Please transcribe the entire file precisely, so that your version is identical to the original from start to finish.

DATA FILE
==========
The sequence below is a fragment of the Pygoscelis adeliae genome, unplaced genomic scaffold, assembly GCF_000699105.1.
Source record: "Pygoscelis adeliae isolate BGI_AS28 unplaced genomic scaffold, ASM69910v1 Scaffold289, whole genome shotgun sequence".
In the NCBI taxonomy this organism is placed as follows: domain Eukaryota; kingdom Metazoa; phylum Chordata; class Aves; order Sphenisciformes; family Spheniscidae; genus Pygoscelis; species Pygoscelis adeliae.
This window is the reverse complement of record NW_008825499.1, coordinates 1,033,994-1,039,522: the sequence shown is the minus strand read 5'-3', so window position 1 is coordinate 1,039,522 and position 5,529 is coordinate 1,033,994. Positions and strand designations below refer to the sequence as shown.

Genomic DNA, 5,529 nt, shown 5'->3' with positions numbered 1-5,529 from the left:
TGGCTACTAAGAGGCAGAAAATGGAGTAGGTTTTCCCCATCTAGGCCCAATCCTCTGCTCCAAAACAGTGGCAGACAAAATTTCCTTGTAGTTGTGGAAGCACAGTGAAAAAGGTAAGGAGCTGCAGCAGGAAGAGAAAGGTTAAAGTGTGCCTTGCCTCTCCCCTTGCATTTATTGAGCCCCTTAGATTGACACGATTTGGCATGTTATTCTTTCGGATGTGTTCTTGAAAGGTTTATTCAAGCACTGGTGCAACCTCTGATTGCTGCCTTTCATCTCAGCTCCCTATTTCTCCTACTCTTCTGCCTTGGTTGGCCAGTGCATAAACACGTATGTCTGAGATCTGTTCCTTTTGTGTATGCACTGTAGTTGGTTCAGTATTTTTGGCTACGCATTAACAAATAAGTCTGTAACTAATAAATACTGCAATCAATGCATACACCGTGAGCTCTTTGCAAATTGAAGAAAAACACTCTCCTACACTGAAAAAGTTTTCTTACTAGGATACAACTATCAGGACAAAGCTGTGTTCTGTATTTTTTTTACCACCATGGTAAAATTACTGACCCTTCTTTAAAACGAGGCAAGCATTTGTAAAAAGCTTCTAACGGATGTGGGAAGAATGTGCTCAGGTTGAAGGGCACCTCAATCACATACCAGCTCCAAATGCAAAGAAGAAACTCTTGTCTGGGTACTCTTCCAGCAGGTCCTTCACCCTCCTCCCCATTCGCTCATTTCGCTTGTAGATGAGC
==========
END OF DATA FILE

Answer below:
The sequence below is a fragment of the Pygoscelis adeliae genome, unplaced genomic scaffold, assembly GCF_000699105.1.
Source record: "Pygoscelis adeliae isolate BGI_AS28 unplaced genomic scaffold, ASM69910v1 Scaffold289, whole genome shotgun sequence".
In the NCBI taxonomy this organism is placed as follows: domain Eukaryota; kingdom Metazoa; phylum Chordata; class Aves; order Sphenisciformes; family Spheniscidae; genus Pygoscelis; species Pygoscelis adeliae.
This window is the reverse complement of record NW_008825499.1, coordinates 1,033,994-1,039,522: the sequence shown is the minus strand read 5'-3', so window position 1 is coordinate 1,039,522 and position 5,529 is coordinate 1,033,994. Positions and strand designations below refer to the sequence as shown.

Genomic DNA, 5,529 nt, shown 5'->3' with positions numbered 1-5,529 from the left:
TGGCTACTAAGAGGCAGAAAATGGAGTAGGTTTTCCCCATCTAGGCCCAATCCTCTGCTCCAAAACAGTGGCAGACAAAATTTCCTTGTAGTTGTGGAAGCACAGTGAAAAAGGTAAGGAGCTGCAGCAGGAAGAGAAAGGTTAAAGTGTGCCTTGCCTCTCCCCTTGCATTTATTGAGCCCCTTAGATTGACACGATTTGGCATGTTATTCTTTCGGATGTGTTCTTGAAAGGTTTATTCAAGCACTGGTGCAACCTCTGATTGCTGCCTTTCATCTCAGCTCCCTATTTCTCCTACTCTTCTGCCTTGGTTGGCCAGTGCATAAACACGTATGTCTGAGATCTGTTCCTTTTGTGTATGCACTGTAGTTGGTTCAGTATTTTTGGCTACGCATTAACAAATAAGTCTGTAACTAATAAATACTGCAATCAATGCATACACCGTGAGCTCTTTGCAAATTGAAGAAAAACACTCTCCTACACTGAAAAAGTTTTCTTACTAGGATACAACTATCAGGACAAAGCTGTGTTCTGTATTTTTTTTACCACCATGGTAAAATTACTGACCCTTCTTTAAAACGAGGCAAGCATTTGTAAAAAGCTTCTAACGGATGTGGGAAGAATGTGCTCAGGTTGAAGGGCACCTCAATCACATACCAGCTCCAAATGCAAAGAAGAAACTCTTGTCTGGGTACTCTTCCAGCAGGTCCTTCACCCTCCTCCCCATTCGCTCATTTCGCTTGTAGATGAGC